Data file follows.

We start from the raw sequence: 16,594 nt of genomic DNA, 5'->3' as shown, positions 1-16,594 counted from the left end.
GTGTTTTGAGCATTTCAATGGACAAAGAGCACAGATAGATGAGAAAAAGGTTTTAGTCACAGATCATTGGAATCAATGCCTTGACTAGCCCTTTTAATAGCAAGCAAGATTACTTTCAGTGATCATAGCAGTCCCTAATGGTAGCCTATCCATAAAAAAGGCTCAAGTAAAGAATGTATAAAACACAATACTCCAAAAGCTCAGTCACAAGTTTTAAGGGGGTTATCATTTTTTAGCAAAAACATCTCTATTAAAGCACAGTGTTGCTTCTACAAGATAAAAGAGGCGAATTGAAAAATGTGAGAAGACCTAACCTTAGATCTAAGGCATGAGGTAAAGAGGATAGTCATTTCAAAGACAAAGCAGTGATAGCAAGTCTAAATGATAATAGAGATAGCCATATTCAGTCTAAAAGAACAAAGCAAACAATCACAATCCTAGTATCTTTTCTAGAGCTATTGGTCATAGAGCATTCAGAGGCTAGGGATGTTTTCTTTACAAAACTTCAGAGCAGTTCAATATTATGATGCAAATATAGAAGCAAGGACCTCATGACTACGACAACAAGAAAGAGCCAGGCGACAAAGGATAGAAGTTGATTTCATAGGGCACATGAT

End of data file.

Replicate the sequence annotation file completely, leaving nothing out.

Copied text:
We start from the raw sequence: 16,594 nt of genomic DNA, 5'->3' as shown, positions 1-16,594 counted from the left end.
GTGTTTTGAGCATTTCAATGGACAAAGAGCACAGATAGATGAGAAAAAGGTTTTAGTCACAGATCATTGGAATCAATGCCTTGACTAGCCCTTTTAATAGCAAGCAAGATTACTTTCAGTGATCATAGCAGTCCCTAATGGTAGCCTATCCATAAAAAAGGCTCAAGTAAAGAATGTATAAAACACAATACTCCAAAAGCTCAGTCACAAGTTTTAAGGGGGTTATCATTTTTTAGCAAAAACATCTCTATTAAAGCACAGTGTTGCTTCTACAAGATAAAAGAGGCGAATTGAAAAATGTGAGAAGACCTAACCTTAGATCTAAGGCATGAGGTAAAGAGGATAGTCATTTCAAAGACAAAGCAGTGATAGCAAGTCTAAATGATAATAGAGATAGCCATATTCAGTCTAAAAGAACAAAGCAAACAATCACAATCCTAGTATCTTTTCTAGAGCTATTGGTCATAGAGCATTCAGAGGCTAGGGATGTTTTCTTTACAAAACTTCAGAGCAGTTCAATATTATGATGCAAATATAGAAGCAAGGACCTCATGACTACGACAACAAGAAAGAGCCAGGCGACAAAGGATAGAAGTTGATTTCATAGGGCACATGAT